Insurance Group Testifies Against Setting Labor Rates at Final Massachusetts Hearing - BodyShop Business
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Insurance Group Testifies Against Setting Labor Rates at Final Massachusetts Hearing

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The special commission studying the logistics, benefits and cost of developing an auto body repair labor rate system in Massachusetts held its second and final public hearing Nov. 13. The American Insurance Association (AIA) testified at the hearing that setting labor rates would be “a major step backwards in the effort to reform the private passenger auto insurance system” in the state.

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The labor rate commission was formed after the July passage of the auto body labor rate bill, H.B. 1085. The commission must report its findings by Dec. 31.

John Murphy, AIA Northeast Region vice president, said at the hearing that the AIA opposes regulating labor rates and equated such efforts with "government price-fixing."

“Auto insurers can and do negotiate favorable labor rates for repairs,” Murphy said. “Those efforts have a positive impact on repair costs which, in turn, have a positive impact on containing overall insurance costs.”

However, supporters of labor rate regulation, including the Massachusetts chapter of the Alliance of Automotive Service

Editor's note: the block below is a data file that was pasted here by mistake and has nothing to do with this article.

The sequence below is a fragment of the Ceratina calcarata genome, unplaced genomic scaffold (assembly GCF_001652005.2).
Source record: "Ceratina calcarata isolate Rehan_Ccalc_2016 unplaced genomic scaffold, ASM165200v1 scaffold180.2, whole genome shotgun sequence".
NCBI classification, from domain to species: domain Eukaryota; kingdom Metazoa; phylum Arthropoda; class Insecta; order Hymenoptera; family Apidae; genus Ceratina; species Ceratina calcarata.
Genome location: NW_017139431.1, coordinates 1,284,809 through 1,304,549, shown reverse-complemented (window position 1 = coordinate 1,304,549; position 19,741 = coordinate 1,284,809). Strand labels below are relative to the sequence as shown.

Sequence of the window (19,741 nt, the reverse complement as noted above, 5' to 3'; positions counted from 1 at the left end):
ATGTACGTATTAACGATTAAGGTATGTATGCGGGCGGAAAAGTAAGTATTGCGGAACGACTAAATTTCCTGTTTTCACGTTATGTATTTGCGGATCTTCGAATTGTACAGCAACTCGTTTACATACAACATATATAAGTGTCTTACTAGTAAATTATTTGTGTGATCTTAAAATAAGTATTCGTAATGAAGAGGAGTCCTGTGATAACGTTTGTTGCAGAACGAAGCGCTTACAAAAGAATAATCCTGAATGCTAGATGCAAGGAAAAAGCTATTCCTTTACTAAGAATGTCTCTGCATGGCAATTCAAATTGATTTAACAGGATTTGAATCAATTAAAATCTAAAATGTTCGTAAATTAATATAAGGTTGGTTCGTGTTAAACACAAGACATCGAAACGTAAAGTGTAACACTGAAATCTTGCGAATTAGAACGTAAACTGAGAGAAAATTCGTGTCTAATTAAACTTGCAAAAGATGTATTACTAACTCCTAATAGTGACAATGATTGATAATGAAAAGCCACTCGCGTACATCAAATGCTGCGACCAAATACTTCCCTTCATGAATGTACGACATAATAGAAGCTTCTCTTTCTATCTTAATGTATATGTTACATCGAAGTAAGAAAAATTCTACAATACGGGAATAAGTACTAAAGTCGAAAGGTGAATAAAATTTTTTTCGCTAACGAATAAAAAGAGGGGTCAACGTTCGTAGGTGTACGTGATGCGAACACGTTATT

Providers (AASP-MA/RI) and the Central Massachusetts Auto Rebuilders
Association (CMARA), say that Massachusetts repairers are paid the lowest labor rates in the United
States despite operating in one of the most costly areas in the country.

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Murphy claimed a cost-estimate performed by the Automobile Insurance Bureau of Massachusetts (AIB) found that if insurers were no longer allowed to negotiate labor rates with repair shops and the state labor rate was comparable to the national average, repair costs would increase by $128 to $146 million annually, and those costs would be passed down to consumers.

The labor rate bill was introduced in January of 2007 by State Rep. Robert Spellane (D-Worcester). The labor rate commission was also tasked with looking into the number of existing shops in the state and the number that have closed since 2000, studying nationwide labor rate trends and Massachusetts trends through the U.S. Bureau of Labor Statistics, and developing a rate system that’s in line with the Massachusetts economy.

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For more information, visit www.passthelaborratebill.org or www.aiadc.org. Click HERE to read a previous story about the bill.

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